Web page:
Lawmakers Rebuke Biden for Bypassing Congress in Trade Deal With Japan

Lawmakers Rebuke Biden for Bypassing Congress in Trade Deal With Japan
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WASHINGTON — Lawmakers on Tuesday sharply rebuked a limited trade deal the Biden administration struck with Japan, saying it should have been made available to Congress and the public for scrutiny and that it lacked important safeguards for the environment and the workers are absent.

In a statement seen by the New York Times, Massachusetts Rep. Richard E. Neal, senior Democrat member of the Ways and Means Committee, and Senator Ron Wyden, Oregon Democrat and chair of the Finance Committee, called the agreement “unacceptable.” . .”

“Without enforceable environmental or labor protections, the government is abandoning worker-centric trade policies and jeopardizing our climate work by opening the door to another environmental disaster,” wrote lawmakers, who are the two most powerful Democrats in Congress on trade issues.

“Agreements should be developed transparently and made available to the public for meaningful verification well before they are signed,” they added, “not after the ink is already dry.”

The Biden administration announced late Monday that it had reached an agreement with Japan to supply critical minerals, such as lithium, cobalt and nickel, used to make car batteries. The deal offers the Biden administration a potential solution to its disagreements with allies over the terms of the Inflation Reduction Act, which is investing $370 billion to transition the United States to cleaner cars and energy sources.

  • Geothermal: Japan’s abundant geothermal energy could play an important role in replacing the country’s coal, gas or nuclear power plants. But hot spring resort owners stand in the way.
  • strawberries in winter: Thanks to greenhouses and huge heaters, the strawberry harvest in Japan peaks in winter. But this off-season farming comes at a huge environmental cost.
  • Animal Cafes: The country’s exotic animal cafes are popular with locals and tourists alike. However, a survey released earlier this year points to the risks these sites pose to wildlife conservation, public health and animal welfare.
  • Relations with South Korea: In the latest sign of a diplomatic thaw, South Korean President Yoon Suk Yeol visited Japan for a summit with Fumio Kishida, the Japanese Prime Minister. It was the first visit of this kind in 12 years.

That law has angered some allies who have been cut off from its benefits, including generous tax incentives for companies that make electric vehicles in North America or source battery materials from the United States or countries with which it has free trade agreements. This category does not include Japan or European Union countries.

But because the Inflation Reduction Act doesn’t technically define what constitutes a free trade agreement, US officials have come up with a solution they believe is possible. They argue countries will be able to meet the requirement by signing a more limited trade deal instead. The Treasury Department is expected to issue a rule proposal this week that will clarify the provisions of the law.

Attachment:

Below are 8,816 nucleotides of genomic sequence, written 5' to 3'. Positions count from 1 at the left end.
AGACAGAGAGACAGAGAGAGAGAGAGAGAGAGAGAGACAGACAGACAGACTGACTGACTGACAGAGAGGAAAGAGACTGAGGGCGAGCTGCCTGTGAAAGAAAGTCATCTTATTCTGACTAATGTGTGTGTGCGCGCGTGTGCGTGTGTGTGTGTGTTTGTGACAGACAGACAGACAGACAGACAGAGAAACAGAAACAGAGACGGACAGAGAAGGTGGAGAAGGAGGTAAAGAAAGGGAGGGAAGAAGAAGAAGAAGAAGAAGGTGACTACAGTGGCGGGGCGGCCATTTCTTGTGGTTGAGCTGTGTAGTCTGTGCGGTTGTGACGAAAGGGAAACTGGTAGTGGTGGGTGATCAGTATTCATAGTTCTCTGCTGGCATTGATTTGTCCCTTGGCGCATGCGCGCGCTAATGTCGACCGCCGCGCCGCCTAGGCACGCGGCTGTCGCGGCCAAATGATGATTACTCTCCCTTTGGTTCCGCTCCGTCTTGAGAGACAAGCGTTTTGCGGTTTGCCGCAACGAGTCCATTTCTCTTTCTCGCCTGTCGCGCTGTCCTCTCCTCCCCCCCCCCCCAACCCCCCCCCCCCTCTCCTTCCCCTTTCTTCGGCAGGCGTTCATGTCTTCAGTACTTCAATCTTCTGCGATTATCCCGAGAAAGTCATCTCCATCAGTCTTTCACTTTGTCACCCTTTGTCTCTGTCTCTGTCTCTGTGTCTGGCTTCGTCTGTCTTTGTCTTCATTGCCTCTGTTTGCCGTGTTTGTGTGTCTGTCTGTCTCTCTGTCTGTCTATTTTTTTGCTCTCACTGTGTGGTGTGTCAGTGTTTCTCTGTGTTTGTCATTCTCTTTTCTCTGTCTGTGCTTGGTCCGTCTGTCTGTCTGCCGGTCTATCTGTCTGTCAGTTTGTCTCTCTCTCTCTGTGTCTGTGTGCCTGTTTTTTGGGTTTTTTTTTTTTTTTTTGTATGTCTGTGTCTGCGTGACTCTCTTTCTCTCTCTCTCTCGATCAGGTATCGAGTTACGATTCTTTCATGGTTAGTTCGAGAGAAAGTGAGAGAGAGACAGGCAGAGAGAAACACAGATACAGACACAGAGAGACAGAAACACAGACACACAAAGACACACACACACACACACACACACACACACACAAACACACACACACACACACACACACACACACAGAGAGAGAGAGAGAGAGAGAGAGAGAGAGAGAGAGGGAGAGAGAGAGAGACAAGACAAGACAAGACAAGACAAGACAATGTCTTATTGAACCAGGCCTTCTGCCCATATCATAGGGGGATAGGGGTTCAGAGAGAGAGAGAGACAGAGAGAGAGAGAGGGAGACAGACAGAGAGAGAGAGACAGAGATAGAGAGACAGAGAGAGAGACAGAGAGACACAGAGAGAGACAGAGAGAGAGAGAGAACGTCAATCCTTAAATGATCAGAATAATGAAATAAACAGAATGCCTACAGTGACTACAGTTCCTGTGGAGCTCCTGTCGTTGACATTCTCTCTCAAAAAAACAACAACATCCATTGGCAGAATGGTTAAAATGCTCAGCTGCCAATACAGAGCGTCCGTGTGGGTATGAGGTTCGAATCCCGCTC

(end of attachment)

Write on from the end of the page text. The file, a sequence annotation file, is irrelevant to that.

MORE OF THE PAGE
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A fact sheet distributed late Monday by the United States Office of the Trade Representative said the United States and Japan had pledged to promote higher labor and environmental standards for minerals that power electric vehicles. The parties also pledged to promote more efficient use of resources and, among other things, to consult on how to screen foreign companies’ investments in the sector.

In a call with reporters Monday, a senior official said the Biden administration had consulted with Congress and received input from lawmakers. But the official said the government has the power to negotiate limited agreements without submitting them to Congress for approval.

Katherine Tai, the United States Trade Representative, was scheduled to sign the agreement on Tuesday.

“It is clear that this agreement is a convenience agreement,” Mr. Neal and Mr. Wyden said in the statement. “As we warned Ambassador Tai last week, the government has no authority to enter into free trade agreements unilaterally.”

Administration officials have argued that key members of Congress always intended to include US allies in benefiting from the law. But other lawmakers have also criticized the Biden administration for sidestepping congressional authority over new trade deals, a tactic the Trump administration has also frequently employed.

In a statement Tuesday, Rep. Jason Smith, a Missouri Republican and chair of the Ways and Means Committee, said the deal with Japan had not shifted critical mineral supply chains out of China.

“Equally shameful is the fact that the Biden administration is distorting the plain language of US law in order to write as many green welfare checks as possible,” Mr Smith said. “The administration has not been transparent with the American people and has ignored important concerns raised by Congress, including the failure to provide an analysis of the impact this agreement would have on American workers.”

Michigan Democrat Rep. Dan Kildee said Tuesday the government was taking the wrong approach with the deal.

“I believe the administration needs to come to Congress if it wants to make new free trade agreements,” he said in a statement.

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2023-03-28 18:53:50